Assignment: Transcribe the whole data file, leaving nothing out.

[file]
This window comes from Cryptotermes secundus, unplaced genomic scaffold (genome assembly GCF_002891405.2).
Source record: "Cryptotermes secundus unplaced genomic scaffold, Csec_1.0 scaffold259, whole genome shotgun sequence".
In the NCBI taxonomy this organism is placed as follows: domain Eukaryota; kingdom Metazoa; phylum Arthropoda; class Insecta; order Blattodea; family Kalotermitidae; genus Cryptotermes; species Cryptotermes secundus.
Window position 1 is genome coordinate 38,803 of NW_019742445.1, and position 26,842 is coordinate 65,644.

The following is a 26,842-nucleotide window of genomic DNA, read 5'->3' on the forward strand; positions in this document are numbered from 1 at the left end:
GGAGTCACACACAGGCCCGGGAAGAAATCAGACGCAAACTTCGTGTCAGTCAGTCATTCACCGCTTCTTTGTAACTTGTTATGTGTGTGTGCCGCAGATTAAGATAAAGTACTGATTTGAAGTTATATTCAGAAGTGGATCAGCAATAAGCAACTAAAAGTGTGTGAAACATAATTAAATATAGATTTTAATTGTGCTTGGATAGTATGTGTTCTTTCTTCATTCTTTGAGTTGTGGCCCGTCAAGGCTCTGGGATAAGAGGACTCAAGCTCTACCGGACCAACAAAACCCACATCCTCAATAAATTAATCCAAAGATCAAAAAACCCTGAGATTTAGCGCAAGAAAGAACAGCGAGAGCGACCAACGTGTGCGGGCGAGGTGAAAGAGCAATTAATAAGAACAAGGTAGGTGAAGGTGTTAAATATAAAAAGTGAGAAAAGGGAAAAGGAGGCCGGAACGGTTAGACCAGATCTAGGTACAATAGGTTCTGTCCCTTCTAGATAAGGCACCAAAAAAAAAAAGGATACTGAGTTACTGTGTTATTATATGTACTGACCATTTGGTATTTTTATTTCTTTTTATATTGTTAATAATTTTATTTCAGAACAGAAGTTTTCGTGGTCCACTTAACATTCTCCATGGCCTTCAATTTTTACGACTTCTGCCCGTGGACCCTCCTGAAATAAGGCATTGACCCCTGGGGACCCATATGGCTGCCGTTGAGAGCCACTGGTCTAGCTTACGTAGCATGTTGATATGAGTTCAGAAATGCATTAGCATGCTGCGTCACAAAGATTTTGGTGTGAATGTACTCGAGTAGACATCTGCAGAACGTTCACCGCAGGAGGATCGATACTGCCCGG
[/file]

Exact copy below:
This window comes from Cryptotermes secundus, unplaced genomic scaffold (genome assembly GCF_002891405.2).
Source record: "Cryptotermes secundus unplaced genomic scaffold, Csec_1.0 scaffold259, whole genome shotgun sequence".
In the NCBI taxonomy this organism is placed as follows: domain Eukaryota; kingdom Metazoa; phylum Arthropoda; class Insecta; order Blattodea; family Kalotermitidae; genus Cryptotermes; species Cryptotermes secundus.
Window position 1 is genome coordinate 38,803 of NW_019742445.1, and position 26,842 is coordinate 65,644.

The following is a 26,842-nucleotide window of genomic DNA, read 5'->3' on the forward strand; positions in this document are numbered from 1 at the left end:
GGAGTCACACACAGGCCCGGGAAGAAATCAGACGCAAACTTCGTGTCAGTCAGTCATTCACCGCTTCTTTGTAACTTGTTATGTGTGTGTGCCGCAGATTAAGATAAAGTACTGATTTGAAGTTATATTCAGAAGTGGATCAGCAATAAGCAACTAAAAGTGTGTGAAACATAATTAAATATAGATTTTAATTGTGCTTGGATAGTATGTGTTCTTTCTTCATTCTTTGAGTTGTGGCCCGTCAAGGCTCTGGGATAAGAGGACTCAAGCTCTACCGGACCAACAAAACCCACATCCTCAATAAATTAATCCAAAGATCAAAAAACCCTGAGATTTAGCGCAAGAAAGAACAGCGAGAGCGACCAACGTGTGCGGGCGAGGTGAAAGAGCAATTAATAAGAACAAGGTAGGTGAAGGTGTTAAATATAAAAAGTGAGAAAAGGGAAAAGGAGGCCGGAACGGTTAGACCAGATCTAGGTACAATAGGTTCTGTCCCTTCTAGATAAGGCACCAAAAAAAAAAAGGATACTGAGTTACTGTGTTATTATATGTACTGACCATTTGGTATTTTTATTTCTTTTTATATTGTTAATAATTTTATTTCAGAACAGAAGTTTTCGTGGTCCACTTAACATTCTCCATGGCCTTCAATTTTTACGACTTCTGCCCGTGGACCCTCCTGAAATAAGGCATTGACCCCTGGGGACCCATATGGCTGCCGTTGAGAGCCACTGGTCTAGCTTACGTAGCATGTTGATATGAGTTCAGAAATGCATTAGCATGCTGCGTCACAAAGATTTTGGTGTGAATGTACTCGAGTAGACATCTGCAGAACGTTCACCGCAGGAGGATCGATACTGCCCGG